|Title||Educational differences in trajectories and determinants of healthy ageing in midlife and older Americans|
|Publication Type||Journal Article|
|Year of Publication||2020|
|Authors||McLaughlin, SJ, Kim, S, Li, LW, Zhang, J|
|Pagination||21 - 28|
|Keywords||longitudinal, socioeconomic status, Successful ageing|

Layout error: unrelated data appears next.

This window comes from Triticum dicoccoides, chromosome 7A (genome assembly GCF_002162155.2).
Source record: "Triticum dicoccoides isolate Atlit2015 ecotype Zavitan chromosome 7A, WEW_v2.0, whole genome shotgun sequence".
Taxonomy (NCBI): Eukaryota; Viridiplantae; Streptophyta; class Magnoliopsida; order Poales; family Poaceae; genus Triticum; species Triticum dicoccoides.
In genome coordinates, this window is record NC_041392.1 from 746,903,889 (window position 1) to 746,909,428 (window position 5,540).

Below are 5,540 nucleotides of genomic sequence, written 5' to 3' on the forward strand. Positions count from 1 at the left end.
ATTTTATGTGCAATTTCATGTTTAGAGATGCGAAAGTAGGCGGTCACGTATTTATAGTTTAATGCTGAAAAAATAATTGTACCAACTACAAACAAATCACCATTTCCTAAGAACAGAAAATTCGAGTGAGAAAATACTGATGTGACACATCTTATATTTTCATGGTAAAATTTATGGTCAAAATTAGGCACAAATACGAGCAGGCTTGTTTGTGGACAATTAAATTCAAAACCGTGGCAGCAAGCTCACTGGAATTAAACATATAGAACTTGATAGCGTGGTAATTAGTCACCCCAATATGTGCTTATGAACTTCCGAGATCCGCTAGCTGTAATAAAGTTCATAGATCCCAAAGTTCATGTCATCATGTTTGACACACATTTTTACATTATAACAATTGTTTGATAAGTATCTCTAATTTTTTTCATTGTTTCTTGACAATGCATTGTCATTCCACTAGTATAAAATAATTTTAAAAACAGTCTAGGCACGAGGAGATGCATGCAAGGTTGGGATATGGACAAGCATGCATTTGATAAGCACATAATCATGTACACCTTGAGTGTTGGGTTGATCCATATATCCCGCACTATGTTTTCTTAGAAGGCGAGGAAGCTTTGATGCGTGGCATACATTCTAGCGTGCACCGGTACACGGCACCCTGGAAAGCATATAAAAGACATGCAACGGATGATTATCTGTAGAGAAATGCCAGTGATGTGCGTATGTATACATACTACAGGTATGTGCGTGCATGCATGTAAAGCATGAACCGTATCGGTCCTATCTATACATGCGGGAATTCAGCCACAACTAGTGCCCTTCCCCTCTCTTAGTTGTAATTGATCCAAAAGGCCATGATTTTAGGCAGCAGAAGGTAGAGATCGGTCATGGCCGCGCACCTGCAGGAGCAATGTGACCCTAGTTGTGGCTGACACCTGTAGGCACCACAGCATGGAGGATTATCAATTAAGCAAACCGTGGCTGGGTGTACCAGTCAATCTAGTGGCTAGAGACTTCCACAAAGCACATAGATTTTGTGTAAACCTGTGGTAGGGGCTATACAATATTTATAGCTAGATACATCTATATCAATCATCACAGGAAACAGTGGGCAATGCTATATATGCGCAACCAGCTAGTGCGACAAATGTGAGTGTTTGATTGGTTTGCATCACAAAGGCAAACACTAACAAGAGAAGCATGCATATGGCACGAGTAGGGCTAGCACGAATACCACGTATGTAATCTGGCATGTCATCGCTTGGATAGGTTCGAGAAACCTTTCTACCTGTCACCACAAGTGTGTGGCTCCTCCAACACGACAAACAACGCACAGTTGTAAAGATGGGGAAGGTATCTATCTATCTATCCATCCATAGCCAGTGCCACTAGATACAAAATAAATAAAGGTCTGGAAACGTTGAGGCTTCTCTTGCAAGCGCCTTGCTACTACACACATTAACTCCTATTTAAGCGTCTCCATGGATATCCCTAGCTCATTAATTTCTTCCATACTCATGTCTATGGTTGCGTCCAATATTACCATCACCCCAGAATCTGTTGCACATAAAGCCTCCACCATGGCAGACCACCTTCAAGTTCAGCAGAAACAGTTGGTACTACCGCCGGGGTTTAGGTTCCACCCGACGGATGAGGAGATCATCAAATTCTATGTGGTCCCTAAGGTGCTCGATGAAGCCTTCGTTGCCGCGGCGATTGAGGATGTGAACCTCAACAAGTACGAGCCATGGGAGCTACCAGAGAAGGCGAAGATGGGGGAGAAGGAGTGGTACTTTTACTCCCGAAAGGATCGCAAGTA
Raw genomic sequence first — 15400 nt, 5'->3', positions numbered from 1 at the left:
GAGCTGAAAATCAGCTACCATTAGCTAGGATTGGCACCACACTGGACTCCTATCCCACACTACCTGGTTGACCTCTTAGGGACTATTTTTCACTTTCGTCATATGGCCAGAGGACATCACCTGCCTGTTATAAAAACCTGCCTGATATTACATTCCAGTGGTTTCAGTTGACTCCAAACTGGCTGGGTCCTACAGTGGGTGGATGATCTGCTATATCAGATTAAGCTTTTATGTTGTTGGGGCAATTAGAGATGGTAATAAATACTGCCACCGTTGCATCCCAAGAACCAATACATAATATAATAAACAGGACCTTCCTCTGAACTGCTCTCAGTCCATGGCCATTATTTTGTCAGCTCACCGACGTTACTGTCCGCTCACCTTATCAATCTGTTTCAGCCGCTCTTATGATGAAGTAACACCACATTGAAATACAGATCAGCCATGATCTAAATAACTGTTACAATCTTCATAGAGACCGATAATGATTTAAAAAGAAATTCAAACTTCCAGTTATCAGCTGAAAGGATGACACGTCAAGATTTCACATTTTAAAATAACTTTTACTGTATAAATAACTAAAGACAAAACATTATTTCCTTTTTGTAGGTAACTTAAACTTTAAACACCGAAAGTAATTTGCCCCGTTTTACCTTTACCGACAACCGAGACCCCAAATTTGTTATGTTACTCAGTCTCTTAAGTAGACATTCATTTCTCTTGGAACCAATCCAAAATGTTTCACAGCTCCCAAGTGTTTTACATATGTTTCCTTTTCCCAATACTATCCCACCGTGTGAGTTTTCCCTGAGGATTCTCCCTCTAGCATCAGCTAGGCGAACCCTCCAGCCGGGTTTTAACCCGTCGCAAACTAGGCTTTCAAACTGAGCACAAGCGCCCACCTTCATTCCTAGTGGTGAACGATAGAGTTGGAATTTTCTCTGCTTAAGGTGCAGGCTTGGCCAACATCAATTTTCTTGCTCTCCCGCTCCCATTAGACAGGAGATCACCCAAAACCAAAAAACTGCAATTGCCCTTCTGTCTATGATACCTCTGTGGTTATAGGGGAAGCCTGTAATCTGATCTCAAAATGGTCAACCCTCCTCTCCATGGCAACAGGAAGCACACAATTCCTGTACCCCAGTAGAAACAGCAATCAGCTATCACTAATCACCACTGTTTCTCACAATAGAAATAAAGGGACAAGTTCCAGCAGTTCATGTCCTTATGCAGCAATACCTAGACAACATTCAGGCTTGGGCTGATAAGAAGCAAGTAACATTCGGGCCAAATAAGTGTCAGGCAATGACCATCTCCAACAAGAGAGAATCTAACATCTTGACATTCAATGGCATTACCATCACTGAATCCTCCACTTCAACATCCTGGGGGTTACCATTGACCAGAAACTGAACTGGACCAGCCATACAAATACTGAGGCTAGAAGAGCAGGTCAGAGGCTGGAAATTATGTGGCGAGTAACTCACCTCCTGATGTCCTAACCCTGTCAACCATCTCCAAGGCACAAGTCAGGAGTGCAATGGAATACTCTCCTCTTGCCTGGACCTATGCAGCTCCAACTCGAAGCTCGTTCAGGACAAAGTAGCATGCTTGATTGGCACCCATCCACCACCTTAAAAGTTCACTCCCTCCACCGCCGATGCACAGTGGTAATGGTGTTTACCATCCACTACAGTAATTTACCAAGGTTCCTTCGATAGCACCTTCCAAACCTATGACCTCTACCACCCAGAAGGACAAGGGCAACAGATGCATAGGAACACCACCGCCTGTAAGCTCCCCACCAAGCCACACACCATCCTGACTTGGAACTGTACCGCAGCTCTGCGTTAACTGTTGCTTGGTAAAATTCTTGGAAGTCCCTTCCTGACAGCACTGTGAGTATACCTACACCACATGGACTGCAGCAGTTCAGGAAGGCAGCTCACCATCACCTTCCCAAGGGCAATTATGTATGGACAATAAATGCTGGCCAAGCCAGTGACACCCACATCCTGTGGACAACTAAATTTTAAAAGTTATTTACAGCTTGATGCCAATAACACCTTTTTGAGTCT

Objectives To advance knowledge of the influence of educational level on trajectories and determinants of healthy ageing in midlife and older Americans. Study design Data are from the Health and Retirement Study, a nationally representative, longitudinal survey of Americans age 51 and over. We used generalized estimating equations to examine trajectories and determinants of healthy ageing by level of education among 17,591 adults followed over a 14-year period. Educational level was categorized as less than a high school diploma, high school diploma, some college education, and a college or higher degree. Potential determinants included demographic factors, early-life characteristics (childhood health and childhood poverty), health-related factors (health behaviours, physical and mental health conditions), and psychosocial characteristics (perceived neighbourhood safety, volunteerism, and work status). Main outcome measures Informed by earlier work, we defined healthy ageing as freedom from cognitive impairment, freedom from disability, and high physical functioning. Results The log odds of healthy ageing declined over time in all educational groups. Importantly, the decline was smaller in adults with a college or higher degree than in those without a high school diploma. Age, gender, wealth, health behaviours, productive engagement, depressive symptoms, and the presence of chronic conditions predicted healthy ageing across the educational spectrum; however, the impact of several factors (age, gender, race/ethnicity, childhood poverty, and volunteerism) varied by educational level. Conclusions Education shapes trajectories of healthy ageing in the United States. Similarities and differences in determinants of healthy ageing are evident across levels of education. Findings highlight broad-based and education-specific targets for intervention.